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Main | Gene Robinson is Indeed a Bishop »

November 25, 2003


Tony Listi

DC I agree 100% with Larry. PB Griswald and the convention do not preach the same gospel that I believe to be the WORD of GOD. The Holy Spirit does not change the WORD of GOD but reinforces it. Its time for the Church to repent and rid itself of the false teachers. I

Fundamentalism and literalism are what Jesus spent most of his time on earth preaching about to the Pharisees and Sadducees, the religious leaders of his day. Who are the the Pharisees and the Sadducees today? The Larry Halls and of the world. Fundamentalists and literalists forget that Jesus did not come only for white conservative Americans. He came for all people. Straight. Gay. White. Black. Rich. Poor.

Tracy Walne

D.C. It is my belief that the New Hampshire diocese has seceded from the rest of us whose beliefs are traditional and consistent with the past 2000 years of theological thinking.

I am appalled that Bishop Robinson is given the ecumenical responsibility of a bishop in view of his personal behavior and how that fails to parse with what I understand our church's teachings to be. Whether he is gay or heterosexual, his personal conduct is outside of the bounds of what I expect of ministers of my faith. In my own case, I had to get the blessing of the bishop to remarry, and it was made clear to me that having any sexual relationship outside of marriage was simply unacceptable in the eyes of Christ. This being the case, I determined that it was my responsibility to live up to Christ's teachings, not find a way to dilute them to fit my own desires. These standards have meaning in our church. But not in the circumstances of Bishop Robinson.

As for the direction of our congregation, I joined Church of St. John the Divine because of my trust and confidence and complete faith in Larry Hall as its spiritual leader and minister. I have no reason to doubt the validity of my decision made many years ago. Larry sets the standard for St. John's. If I felt that he did not, it would be my obligation to find another congregation with a minister that I could follow. I would urge that your responsibility as a member of the vestrey is to support our minister in matters spiritual, as he relies upon you as a member of the vestry for your knowledge, skill and experience to keep the church facilities open and operating. If you are not able to support Larry, then I consider it your duty, your obligation, to resign immediately. It is not your duty to take issue with him on matters spiritual. If you do, indeed, find yourself unable to accept Larry's direction, I very much hope that you will not take any action against him or the position he espouses but will withdraw from our congregation and find another which meets with your approval. If you find yourself staying put but acting against the direction of our rector, I think that you will be abusing your position and acting outside of the bounds of your responsibilty as a member of the vestry. Please exercise extreme care in your dealing with these issues as a member of the vestry.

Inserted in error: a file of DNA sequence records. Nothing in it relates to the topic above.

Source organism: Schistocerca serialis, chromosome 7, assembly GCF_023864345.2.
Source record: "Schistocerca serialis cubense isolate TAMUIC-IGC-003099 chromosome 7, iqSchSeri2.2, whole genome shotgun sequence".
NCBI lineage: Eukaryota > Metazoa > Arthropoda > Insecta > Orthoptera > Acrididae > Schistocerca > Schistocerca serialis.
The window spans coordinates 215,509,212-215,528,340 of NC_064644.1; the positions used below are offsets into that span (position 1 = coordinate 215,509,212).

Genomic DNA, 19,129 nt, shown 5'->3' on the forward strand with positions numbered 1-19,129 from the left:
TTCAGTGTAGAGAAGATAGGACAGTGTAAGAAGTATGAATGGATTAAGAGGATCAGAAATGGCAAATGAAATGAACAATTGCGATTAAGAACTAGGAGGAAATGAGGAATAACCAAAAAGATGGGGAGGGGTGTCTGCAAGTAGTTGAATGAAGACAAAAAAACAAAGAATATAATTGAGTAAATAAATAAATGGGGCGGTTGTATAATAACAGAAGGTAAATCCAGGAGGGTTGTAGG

With deep concern for our church family,

Tracy Walne


Tracy, I have the highest regard for you and the greatest respect for your opinion. But I don't think your view of the respective roles of the rector and vestry of an Episcopal congregation comports with canon law.

The monarchical governance model you describe is much like what the Roman Catholic Church uses. In contrast, the Episcopal Church has always used a separation-of-powers model, going back to pre-Revolutionary days.

An Episcopal vestry plays more of a role than simply "keep[ing] the church facilities open and operating." To oversimplify, under canon law, the rector has the use of the parish's buildings and furniture and is in charge of spiritual matters (Title III, Canon 14, sec. 1(c)). But the vestry has authority over financial and other temporal matters (Title I, Canon 14, sec. 2). The vestry is the parish's board of directors, not the rector's advisory council.

My general rule has long been, when in doubt, support Larry, because I have the same high regard for him that you do. But support for the rector no matter what the circumstances is not part of the vestry's job description. On the contrary, canon law expressly provides a process, with suitable checks and balances, for what it delicately calls "dissolution of the pastoral relation" when either a rector or a vestry so desires it (Title III, Canon 21). I stress that in no way am I suggesting that SJD needs to start down that path; I'm simply mentioning it to give context to your argument.

At a recent Vestry meeting, two conservative Vestry members made a suggestion similar to yours. They said that, if there are parishioners who don't agree with what they regarded as "the parish's position," then those parishioners should consider finding another home. Suppressing my irritation (mostly), I responded that I started coming to SJD 20 years ago, when Maretta and I started dating; we did our pre-marital counseling here with Jack DeForest (we were married in her home church in upstate New York); we had our kids baptized here; we've put a lot of time and treasure into the parish's work; and I think I'll stay, thank you very much. (The two conservative Vestry members, and several others, hastened to say that they did not mean to imply that I should leave.)